Join John McWade for an in-depth discussion in this video Developing a creative brief, part of Before & After Case Study: Small Business Identity Redesign.
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- First step is to develop a creative brief. And I'm gonna stop right here and acknowledge that we designers love to design. And it's so easy to just dive in and start making pictures. Sometimes that works. Sometimes we come up with cool stuff out of the blue, but more often than not, it takes us off on a goose chase, or to a dead end, and we dead end for two reasons. One, is that we don't know enough about the project, and two, is that we don't have enough imagery in our minds.
So, the way to avoid this is to be systematic about the process. And if you're thinking, no, I just wanna design, well, I understand the feeling, and you can go ahead. But the designer who goes about this in a more disciplined way is gonna get the results. So back to the brief. We're gonna make a list. Start with the business. Then its audience. Then its assets. Then its limitations, like this.
You wanna first describe the business. This is a small, custom framing store, with a handful of employees, that does custom framing, matting, shadowbox construction, and other kinds of very artistic framework. This is not a, prefab, cookie-cutter frame shop. Two, describe the audience. Who are we designing for? Its audience includes current customers, future customers, employees, local galleries, local businesses, and online media, like Facebook and Pinterest.
Why current customers? You know? They already know us. A couple of reasons. As customers, we like to associate with the cool thing, and a cool logo represents that. We also like reinforcement that we've made a good buying decision, and the logo represents that, too. Why your employees? I'd say it's especially important for them. That's because your brand is your identity. So in part, it's their identity, too.
It can provide a sense of place, a sense of belonging, a sense of this is who we are. It's a connecting, unifying thing. And if it's well done, it just amplifies all of those qualities. We like being part of cool things. Third on the list are assets. Assets are what you have to work with. In this case, the client has a few. The resources to buy typefaces, to build a website, and to have material printed, including signage.
Number four are our limitations. Limitations are the opposite of assets. The biggest one in this case, is that Newburyport Framers has no on-staff graphic designer to maintain a design plan. It's big, because we won't be around to do it either. Ideally, the designer will always continue to be involved with the brand, but with a small business, this is so often not the case. So, an important part of the brief is that we'll need to design a logo that's strong enough to carry its own weight, no matter where it appears, plus the weight of other things. In otherwords, it'll need to look good and function well, even if it's misapplied. There are ways to do this.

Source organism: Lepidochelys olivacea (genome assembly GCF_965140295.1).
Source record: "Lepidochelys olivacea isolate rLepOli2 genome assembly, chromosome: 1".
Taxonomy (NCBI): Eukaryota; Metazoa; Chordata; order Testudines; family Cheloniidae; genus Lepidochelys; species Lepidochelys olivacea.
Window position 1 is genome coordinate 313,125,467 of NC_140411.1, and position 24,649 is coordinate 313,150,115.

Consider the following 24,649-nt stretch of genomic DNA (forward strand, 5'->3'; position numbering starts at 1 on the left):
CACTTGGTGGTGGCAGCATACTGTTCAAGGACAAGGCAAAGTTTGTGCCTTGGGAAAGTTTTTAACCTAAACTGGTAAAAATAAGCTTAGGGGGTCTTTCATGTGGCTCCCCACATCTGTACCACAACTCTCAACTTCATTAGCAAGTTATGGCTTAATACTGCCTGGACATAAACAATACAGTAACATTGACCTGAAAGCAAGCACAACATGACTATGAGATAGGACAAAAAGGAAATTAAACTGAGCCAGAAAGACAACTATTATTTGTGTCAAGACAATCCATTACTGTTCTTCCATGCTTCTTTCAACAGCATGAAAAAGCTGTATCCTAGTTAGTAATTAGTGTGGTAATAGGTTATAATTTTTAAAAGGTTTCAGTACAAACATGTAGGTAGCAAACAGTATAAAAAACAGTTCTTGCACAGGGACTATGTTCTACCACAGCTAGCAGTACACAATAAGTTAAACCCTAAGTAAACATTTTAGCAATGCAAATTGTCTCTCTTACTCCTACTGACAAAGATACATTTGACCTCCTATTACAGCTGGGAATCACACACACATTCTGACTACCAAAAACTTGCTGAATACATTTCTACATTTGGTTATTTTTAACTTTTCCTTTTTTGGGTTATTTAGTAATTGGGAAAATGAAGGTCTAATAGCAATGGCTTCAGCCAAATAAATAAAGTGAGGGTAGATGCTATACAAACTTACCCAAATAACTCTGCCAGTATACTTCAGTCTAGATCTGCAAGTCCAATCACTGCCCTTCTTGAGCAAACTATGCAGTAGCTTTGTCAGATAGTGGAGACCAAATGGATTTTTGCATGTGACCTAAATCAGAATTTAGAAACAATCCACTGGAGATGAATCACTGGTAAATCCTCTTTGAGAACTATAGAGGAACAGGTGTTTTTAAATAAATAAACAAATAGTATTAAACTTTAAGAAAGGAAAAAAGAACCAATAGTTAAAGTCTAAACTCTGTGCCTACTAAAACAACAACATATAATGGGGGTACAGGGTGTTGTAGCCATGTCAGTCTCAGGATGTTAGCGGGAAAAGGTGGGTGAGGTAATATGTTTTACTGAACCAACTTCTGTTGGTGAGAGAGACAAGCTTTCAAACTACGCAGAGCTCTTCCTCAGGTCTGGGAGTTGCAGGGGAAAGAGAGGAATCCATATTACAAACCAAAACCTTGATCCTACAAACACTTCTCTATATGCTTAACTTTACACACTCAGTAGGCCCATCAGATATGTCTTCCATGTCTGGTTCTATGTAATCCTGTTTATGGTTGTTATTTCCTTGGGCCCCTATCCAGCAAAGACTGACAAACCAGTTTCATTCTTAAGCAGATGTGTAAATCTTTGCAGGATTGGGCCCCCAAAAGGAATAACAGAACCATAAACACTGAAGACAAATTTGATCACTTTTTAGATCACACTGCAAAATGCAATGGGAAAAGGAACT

Next is to list what we want our logo to be and do. For example, we want it to relate to framing. This sounds obvious, but it's actually arbitrary. A logo doesn't need to have anything in common with its product. What does an apple, specifically a Macintosh apple, have to do with a computer? I mean, really? Or a phone? Or music? Two, we'd like it to have a local identity.
Frame shops are everywhere, but Newburyport is unique. It's not Los Angeles. When you have something unique, take advantage of it. Three, we want it to be ownable. Ownable means unique to Newburyport Framers. If you use clipart, or stock photography, your logo will have at least some qualities that are shared by others. How important is that to you? If you're local like Newburyport Framers, it probably doesn't matter. Chances are you won't see your image elsewhere. But if you're regional, or national, or global, or if you need a copyright, different story. You can't get away with a stock image.
We can use a common typeface. For example, many company logos use Helvetica type. We don't get the companies confused, because each context is different. Different names, different meanings. And four, we want a sense of artistry and craftsmanship. We want the logo to project a sense of high-end, and we want to instill desire for our product.
These are abstractions, tough to design. We can feel these things, but what do they look like? That's what we're about to discover.